16 Customs Officers Forced to Resign over Corruption
By Tha Lun Zaung Htet 14 February 2013
RANGOON — Sixteen employees of Burma’s Customs Department have been forced to resign for taking bribes, according to official sources.
Following an inquiry by the Bureau of Special Investigation, the customs personnel were found guilty of accepting bribes to allow the import of restricted vehicles, the sources said. The investigation reportedly began last October in response to a letter of complaint received by the Ministry of Commerce.
According to a Customs Department statement dated Feb. 5, the 16 employees, including two deputy-directors and two supervisors, were sacked for violating the department’s rules and regulations.
“They received that punishment because they were found guilty,” an official from the Ministry of Finance and Revenue, which oversees the Customs Department, told The Irrawaddy.
Similar action was taken in June of last year, when 43 officials—five from the Ministry of Commerce, 33 from the Customs Department and five from the Port Authority—were either dismissed or suspended from their positions for their involvement in the import of vehicles without registration.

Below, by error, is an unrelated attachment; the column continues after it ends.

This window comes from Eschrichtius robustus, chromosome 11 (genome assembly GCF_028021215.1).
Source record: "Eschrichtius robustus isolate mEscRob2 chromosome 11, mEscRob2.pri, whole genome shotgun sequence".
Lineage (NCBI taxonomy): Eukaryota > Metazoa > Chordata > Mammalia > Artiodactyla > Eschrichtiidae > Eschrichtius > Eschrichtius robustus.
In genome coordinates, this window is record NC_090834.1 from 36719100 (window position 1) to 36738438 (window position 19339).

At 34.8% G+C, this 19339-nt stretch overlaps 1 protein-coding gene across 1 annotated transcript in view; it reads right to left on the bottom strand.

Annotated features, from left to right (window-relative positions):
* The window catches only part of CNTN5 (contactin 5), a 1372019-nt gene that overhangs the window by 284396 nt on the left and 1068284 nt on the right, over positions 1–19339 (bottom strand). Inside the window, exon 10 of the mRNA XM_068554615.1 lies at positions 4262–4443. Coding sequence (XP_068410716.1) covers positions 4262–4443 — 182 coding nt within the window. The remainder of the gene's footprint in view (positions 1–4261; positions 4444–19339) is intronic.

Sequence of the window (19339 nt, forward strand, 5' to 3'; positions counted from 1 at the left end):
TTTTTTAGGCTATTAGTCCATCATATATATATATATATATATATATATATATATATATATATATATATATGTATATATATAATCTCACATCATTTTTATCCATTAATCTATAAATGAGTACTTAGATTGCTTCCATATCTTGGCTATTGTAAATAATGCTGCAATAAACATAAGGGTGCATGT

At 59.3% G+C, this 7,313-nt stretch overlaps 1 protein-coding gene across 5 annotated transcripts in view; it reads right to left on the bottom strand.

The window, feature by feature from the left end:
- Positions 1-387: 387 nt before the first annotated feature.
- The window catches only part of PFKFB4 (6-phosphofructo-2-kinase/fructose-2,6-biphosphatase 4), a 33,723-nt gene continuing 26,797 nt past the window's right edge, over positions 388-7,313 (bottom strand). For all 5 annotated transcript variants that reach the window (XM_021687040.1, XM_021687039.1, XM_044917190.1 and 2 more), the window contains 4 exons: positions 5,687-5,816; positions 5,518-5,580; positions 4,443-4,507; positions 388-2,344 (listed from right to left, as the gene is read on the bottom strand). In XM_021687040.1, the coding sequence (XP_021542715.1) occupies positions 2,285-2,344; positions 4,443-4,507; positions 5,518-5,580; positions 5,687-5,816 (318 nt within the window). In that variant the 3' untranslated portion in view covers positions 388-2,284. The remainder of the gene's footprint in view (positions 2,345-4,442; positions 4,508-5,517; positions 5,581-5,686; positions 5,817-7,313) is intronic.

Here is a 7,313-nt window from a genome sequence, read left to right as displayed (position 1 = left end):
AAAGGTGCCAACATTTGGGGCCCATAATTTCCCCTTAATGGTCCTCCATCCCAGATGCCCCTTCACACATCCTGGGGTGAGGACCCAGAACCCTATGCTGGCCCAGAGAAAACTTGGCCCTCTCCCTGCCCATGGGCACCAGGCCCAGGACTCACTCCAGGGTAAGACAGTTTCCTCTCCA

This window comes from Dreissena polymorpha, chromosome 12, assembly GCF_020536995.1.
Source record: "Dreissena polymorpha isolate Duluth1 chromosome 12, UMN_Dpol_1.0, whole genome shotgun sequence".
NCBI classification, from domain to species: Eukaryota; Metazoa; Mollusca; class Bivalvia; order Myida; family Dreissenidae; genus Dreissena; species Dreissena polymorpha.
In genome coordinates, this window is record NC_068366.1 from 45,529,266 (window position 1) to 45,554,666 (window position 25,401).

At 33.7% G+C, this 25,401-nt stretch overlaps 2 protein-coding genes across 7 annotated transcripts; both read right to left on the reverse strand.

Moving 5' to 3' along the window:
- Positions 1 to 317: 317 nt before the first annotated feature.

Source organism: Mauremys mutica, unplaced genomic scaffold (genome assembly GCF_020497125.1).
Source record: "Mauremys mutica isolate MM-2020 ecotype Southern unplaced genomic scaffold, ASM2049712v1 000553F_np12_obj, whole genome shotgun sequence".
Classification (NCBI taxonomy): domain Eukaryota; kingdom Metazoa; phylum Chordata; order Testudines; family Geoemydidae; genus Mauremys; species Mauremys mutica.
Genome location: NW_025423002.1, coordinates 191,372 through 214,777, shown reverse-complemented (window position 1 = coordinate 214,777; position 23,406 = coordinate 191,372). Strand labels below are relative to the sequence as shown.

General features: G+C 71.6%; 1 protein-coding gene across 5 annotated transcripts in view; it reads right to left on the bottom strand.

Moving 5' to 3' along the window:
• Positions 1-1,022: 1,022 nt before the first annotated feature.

A customs officer told The Irrawaddy that corruption is widespread at different levels of the Customs Department due to a lack of transparency. Those who are punished are usually lower-level officials, while those in senior positions, who accept far larger bribes, enjoy complete impunity, he said.
“There are many forms of corruption, and if the government really wanted to tackle it, there are a lot of other people they could punish,” said the officer, speaking on condition of anonymity.
The government recently took action against former Minister of Communications and Information Technology Thein Htun and other senior communications officials, but made no official statement about the case. Observers say this was probably to avoid revealing previous corruption cases under the former military regime.
Some Rangoon-based economists have given the government’s anti-corruption drive poor marks, saying that it is unlikely to succeed because it lacks transparency.